Work closely with the management - Talk to them on the phone once a month

I’m sure OVP’s braintrust shovels it as much as any financial speculators; pointing out the obvious doesn’t change that. But at least they provide an intentional giggle.

- Costa Tsiokos, Tue 01/10/2021 02:58:20 PM
Category: Comedy, Business | Permalink | Feedback

Monday, January 09, 2021

A fundamental rule for pest removal: Kill first, cremate after. Because the other way around can backfire — emphasis on the “fire”:

Luciano Mares, 81, of Fort Sumner, New Mexico, found the mouse in his home and wanted to get rid of it.

“I had some leaves burning outside, so I threw it in the fire, and the mouse was on fire and ran back at the house,” he was quoted as saying by AP.

Though no-one was injured, the house and everything in it was destroyed.

I used to think that karma was a bitch. Now, more properly, I think it’s a rodent.

- Costa Tsiokos, Mon 01/09/2021 10:01:28 AM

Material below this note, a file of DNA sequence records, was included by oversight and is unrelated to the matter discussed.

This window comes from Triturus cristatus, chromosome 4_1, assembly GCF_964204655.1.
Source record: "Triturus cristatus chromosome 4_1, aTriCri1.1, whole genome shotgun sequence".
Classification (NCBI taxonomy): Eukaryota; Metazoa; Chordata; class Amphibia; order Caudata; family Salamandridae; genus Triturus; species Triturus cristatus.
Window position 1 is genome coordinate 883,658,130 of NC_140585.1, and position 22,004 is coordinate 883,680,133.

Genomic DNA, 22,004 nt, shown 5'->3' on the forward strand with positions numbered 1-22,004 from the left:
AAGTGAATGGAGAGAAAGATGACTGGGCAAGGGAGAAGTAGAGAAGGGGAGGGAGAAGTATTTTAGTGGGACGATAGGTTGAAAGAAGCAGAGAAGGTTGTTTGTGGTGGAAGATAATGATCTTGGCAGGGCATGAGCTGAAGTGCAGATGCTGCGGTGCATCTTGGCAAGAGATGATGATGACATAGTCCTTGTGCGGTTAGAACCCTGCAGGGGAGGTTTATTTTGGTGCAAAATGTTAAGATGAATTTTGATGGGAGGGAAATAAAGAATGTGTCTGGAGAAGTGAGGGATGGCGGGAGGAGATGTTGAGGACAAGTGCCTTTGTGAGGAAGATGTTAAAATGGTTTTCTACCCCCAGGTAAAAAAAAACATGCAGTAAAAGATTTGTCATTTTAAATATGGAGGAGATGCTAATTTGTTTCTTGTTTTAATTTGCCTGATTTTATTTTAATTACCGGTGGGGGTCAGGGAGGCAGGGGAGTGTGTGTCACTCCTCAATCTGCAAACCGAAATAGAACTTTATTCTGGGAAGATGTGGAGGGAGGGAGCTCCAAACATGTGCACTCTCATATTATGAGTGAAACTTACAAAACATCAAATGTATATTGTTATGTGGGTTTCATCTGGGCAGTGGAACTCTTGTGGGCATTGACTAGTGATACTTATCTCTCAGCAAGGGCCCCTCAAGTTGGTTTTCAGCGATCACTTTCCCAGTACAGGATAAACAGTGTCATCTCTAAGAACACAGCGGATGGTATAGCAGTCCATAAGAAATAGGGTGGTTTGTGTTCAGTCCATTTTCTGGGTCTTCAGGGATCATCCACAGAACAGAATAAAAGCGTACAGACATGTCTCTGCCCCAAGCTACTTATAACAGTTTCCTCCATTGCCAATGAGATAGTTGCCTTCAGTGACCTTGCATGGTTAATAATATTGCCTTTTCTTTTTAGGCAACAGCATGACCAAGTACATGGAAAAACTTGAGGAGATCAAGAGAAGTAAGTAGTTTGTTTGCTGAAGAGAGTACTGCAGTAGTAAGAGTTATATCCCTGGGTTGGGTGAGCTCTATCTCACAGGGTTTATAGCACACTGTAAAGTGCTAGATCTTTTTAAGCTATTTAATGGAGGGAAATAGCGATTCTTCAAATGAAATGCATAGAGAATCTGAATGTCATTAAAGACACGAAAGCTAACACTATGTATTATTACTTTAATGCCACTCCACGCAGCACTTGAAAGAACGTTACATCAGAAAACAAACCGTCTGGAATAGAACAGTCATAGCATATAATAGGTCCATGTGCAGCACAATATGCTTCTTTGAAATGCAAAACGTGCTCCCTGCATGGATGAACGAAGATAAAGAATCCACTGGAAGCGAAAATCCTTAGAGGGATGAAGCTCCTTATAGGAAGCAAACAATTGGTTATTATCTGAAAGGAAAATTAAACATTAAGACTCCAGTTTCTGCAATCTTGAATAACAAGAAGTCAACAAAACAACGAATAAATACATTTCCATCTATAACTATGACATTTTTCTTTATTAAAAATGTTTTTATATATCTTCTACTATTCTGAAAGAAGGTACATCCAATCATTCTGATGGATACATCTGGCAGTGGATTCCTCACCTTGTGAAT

Category: Comedy | Permalink | Feedback (3)

Wednesday, January 04, 2021

burn baby burn
As far as college promotional videos go, I can’t believe that the one for Appalachian State University is any cheesier or more low-budget-looking than the norm.

But that didn’t stop Progressive Boink from carving it up unmercifully, freezeframe-by-freezeframe. I think the Google AdSense banner displaying ASU text ads on the same page is a nice final touch.

(Via YesButNoButYes)

- Costa Tsiokos, Wed 01/04/2021 05:35:22 PM
Category: Advert./Mktg., Comedy | Permalink | Feedback


the late-night factor
After Bill O’Reilly’s ambush by David Letterman last night, how long do you figure it’ll be before “The Late Show” is added to O’Reilly’s enemies list?